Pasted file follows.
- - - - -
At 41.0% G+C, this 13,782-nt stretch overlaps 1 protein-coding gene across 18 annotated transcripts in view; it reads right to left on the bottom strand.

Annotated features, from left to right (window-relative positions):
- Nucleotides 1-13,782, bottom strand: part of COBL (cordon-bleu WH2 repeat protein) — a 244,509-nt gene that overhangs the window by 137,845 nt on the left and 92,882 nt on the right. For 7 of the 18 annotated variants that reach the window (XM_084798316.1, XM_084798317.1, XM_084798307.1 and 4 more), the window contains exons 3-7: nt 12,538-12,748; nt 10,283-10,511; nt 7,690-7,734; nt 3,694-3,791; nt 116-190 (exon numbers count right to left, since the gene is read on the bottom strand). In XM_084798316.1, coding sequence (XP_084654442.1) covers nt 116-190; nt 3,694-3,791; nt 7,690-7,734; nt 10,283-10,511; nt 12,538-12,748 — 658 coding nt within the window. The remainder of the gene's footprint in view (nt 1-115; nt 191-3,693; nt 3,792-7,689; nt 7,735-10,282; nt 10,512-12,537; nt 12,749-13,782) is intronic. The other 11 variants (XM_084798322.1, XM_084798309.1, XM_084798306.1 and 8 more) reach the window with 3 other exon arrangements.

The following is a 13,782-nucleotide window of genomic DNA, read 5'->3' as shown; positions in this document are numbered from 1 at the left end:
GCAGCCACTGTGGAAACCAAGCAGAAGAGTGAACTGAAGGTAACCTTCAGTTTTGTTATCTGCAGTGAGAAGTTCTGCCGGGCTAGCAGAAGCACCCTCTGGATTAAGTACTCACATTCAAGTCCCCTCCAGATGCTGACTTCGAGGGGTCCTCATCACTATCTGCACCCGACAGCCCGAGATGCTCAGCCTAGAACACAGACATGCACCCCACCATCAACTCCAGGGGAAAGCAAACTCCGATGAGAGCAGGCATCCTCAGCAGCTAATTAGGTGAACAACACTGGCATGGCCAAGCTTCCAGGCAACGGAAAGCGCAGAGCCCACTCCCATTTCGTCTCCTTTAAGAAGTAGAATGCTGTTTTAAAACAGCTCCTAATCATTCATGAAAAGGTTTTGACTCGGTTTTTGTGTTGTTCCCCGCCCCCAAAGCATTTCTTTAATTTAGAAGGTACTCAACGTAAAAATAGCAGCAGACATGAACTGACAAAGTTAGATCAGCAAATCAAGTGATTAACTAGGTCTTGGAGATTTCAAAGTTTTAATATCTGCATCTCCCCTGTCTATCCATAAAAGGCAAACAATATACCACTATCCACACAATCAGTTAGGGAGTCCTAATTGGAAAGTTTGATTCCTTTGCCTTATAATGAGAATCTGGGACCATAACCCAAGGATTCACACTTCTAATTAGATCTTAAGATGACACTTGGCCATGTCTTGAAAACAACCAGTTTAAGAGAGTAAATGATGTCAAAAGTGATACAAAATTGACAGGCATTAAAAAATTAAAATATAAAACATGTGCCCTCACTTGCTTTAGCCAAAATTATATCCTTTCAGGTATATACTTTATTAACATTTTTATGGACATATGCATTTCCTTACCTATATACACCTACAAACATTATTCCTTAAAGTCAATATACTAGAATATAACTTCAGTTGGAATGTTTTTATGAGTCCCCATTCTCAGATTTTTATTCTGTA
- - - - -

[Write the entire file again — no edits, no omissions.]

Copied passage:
At 41.0% G+C, this 13,782-nt stretch overlaps 1 protein-coding gene across 18 annotated transcripts in view; it reads right to left on the bottom strand.

Annotated features, from left to right (window-relative positions):
- Nucleotides 1-13,782, bottom strand: part of COBL (cordon-bleu WH2 repeat protein) — a 244,509-nt gene that overhangs the window by 137,845 nt on the left and 92,882 nt on the right. For 7 of the 18 annotated variants that reach the window (XM_084798316.1, XM_084798317.1, XM_084798307.1 and 4 more), the window contains exons 3-7: nt 12,538-12,748; nt 10,283-10,511; nt 7,690-7,734; nt 3,694-3,791; nt 116-190 (exon numbers count right to left, since the gene is read on the bottom strand). In XM_084798316.1, coding sequence (XP_084654442.1) covers nt 116-190; nt 3,694-3,791; nt 7,690-7,734; nt 10,283-10,511; nt 12,538-12,748 — 658 coding nt within the window. The remainder of the gene's footprint in view (nt 1-115; nt 191-3,693; nt 3,792-7,689; nt 7,735-10,282; nt 10,512-12,537; nt 12,749-13,782) is intronic. The other 11 variants (XM_084798322.1, XM_084798309.1, XM_084798306.1 and 8 more) reach the window with 3 other exon arrangements.

The following is a 13,782-nucleotide window of genomic DNA, read 5'->3' as shown; positions in this document are numbered from 1 at the left end:
GCAGCCACTGTGGAAACCAAGCAGAAGAGTGAACTGAAGGTAACCTTCAGTTTTGTTATCTGCAGTGAGAAGTTCTGCCGGGCTAGCAGAAGCACCCTCTGGATTAAGTACTCACATTCAAGTCCCCTCCAGATGCTGACTTCGAGGGGTCCTCATCACTATCTGCACCCGACAGCCCGAGATGCTCAGCCTAGAACACAGACATGCACCCCACCATCAACTCCAGGGGAAAGCAAACTCCGATGAGAGCAGGCATCCTCAGCAGCTAATTAGGTGAACAACACTGGCATGGCCAAGCTTCCAGGCAACGGAAAGCGCAGAGCCCACTCCCATTTCGTCTCCTTTAAGAAGTAGAATGCTGTTTTAAAACAGCTCCTAATCATTCATGAAAAGGTTTTGACTCGGTTTTTGTGTTGTTCCCCGCCCCCAAAGCATTTCTTTAATTTAGAAGGTACTCAACGTAAAAATAGCAGCAGACATGAACTGACAAAGTTAGATCAGCAAATCAAGTGATTAACTAGGTCTTGGAGATTTCAAAGTTTTAATATCTGCATCTCCCCTGTCTATCCATAAAAGGCAAACAATATACCACTATCCACACAATCAGTTAGGGAGTCCTAATTGGAAAGTTTGATTCCTTTGCCTTATAATGAGAATCTGGGACCATAACCCAAGGATTCACACTTCTAATTAGATCTTAAGATGACACTTGGCCATGTCTTGAAAACAACCAGTTTAAGAGAGTAAATGATGTCAAAAGTGATACAAAATTGACAGGCATTAAAAAATTAAAATATAAAACATGTGCCCTCACTTGCTTTAGCCAAAATTATATCCTTTCAGGTATATACTTTATTAACATTTTTATGGACATATGCATTTCCTTACCTATATACACCTACAAACATTATTCCTTAAAGTCAATATACTAGAATATAACTTCAGTTGGAATGTTTTTATGAGTCCCCATTCTCAGATTTTTATTCTGTA